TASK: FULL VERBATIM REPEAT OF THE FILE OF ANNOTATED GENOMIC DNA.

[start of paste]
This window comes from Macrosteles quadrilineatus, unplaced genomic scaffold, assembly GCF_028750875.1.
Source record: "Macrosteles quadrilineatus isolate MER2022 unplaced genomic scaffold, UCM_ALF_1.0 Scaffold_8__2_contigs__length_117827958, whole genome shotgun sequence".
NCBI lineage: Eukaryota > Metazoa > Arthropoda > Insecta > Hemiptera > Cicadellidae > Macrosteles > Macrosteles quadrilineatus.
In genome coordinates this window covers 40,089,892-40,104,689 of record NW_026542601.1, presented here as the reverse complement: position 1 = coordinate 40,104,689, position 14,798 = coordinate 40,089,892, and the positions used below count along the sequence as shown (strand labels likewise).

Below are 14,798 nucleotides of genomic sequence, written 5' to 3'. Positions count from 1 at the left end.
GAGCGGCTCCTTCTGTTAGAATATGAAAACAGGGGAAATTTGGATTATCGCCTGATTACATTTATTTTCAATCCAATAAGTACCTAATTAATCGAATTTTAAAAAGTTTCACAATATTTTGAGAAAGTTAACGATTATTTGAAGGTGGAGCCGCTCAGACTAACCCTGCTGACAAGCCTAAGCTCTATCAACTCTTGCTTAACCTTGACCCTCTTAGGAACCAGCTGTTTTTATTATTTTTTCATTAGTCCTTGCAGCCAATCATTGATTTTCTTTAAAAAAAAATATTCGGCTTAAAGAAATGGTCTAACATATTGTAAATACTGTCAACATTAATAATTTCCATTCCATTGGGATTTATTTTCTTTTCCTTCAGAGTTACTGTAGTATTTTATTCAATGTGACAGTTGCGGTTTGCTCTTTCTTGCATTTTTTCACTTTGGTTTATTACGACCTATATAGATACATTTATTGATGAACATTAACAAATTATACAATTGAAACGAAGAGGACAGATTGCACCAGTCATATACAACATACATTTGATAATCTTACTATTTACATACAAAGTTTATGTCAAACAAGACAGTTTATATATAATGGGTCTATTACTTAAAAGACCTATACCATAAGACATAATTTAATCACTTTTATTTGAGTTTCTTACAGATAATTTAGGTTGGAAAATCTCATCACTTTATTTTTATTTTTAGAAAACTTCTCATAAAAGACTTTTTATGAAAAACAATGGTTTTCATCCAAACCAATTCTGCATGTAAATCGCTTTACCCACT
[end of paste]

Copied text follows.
This window comes from Macrosteles quadrilineatus, unplaced genomic scaffold, assembly GCF_028750875.1.
Source record: "Macrosteles quadrilineatus isolate MER2022 unplaced genomic scaffold, UCM_ALF_1.0 Scaffold_8__2_contigs__length_117827958, whole genome shotgun sequence".
NCBI lineage: Eukaryota > Metazoa > Arthropoda > Insecta > Hemiptera > Cicadellidae > Macrosteles > Macrosteles quadrilineatus.
In genome coordinates this window covers 40,089,892-40,104,689 of record NW_026542601.1, presented here as the reverse complement: position 1 = coordinate 40,104,689, position 14,798 = coordinate 40,089,892, and the positions used below count along the sequence as shown (strand labels likewise).

Below are 14,798 nucleotides of genomic sequence, written 5' to 3'. Positions count from 1 at the left end.
GAGCGGCTCCTTCTGTTAGAATATGAAAACAGGGGAAATTTGGATTATCGCCTGATTACATTTATTTTCAATCCAATAAGTACCTAATTAATCGAATTTTAAAAAGTTTCACAATATTTTGAGAAAGTTAACGATTATTTGAAGGTGGAGCCGCTCAGACTAACCCTGCTGACAAGCCTAAGCTCTATCAACTCTTGCTTAACCTTGACCCTCTTAGGAACCAGCTGTTTTTATTATTTTTTCATTAGTCCTTGCAGCCAATCATTGATTTTCTTTAAAAAAAAATATTCGGCTTAAAGAAATGGTCTAACATATTGTAAATACTGTCAACATTAATAATTTCCATTCCATTGGGATTTATTTTCTTTTCCTTCAGAGTTACTGTAGTATTTTATTCAATGTGACAGTTGCGGTTTGCTCTTTCTTGCATTTTTTCACTTTGGTTTATTACGACCTATATAGATACATTTATTGATGAACATTAACAAATTATACAATTGAAACGAAGAGGACAGATTGCACCAGTCATATACAACATACATTTGATAATCTTACTATTTACATACAAAGTTTATGTCAAACAAGACAGTTTATATATAATGGGTCTATTACTTAAAAGACCTATACCATAAGACATAATTTAATCACTTTTATTTGAGTTTCTTACAGATAATTTAGGTTGGAAAATCTCATCACTTTATTTTTATTTTTAGAAAACTTCTCATAAAAGACTTTTTATGAAAAACAATGGTTTTCATCCAAACCAATTCTGCATGTAAATCGCTTTACCCACT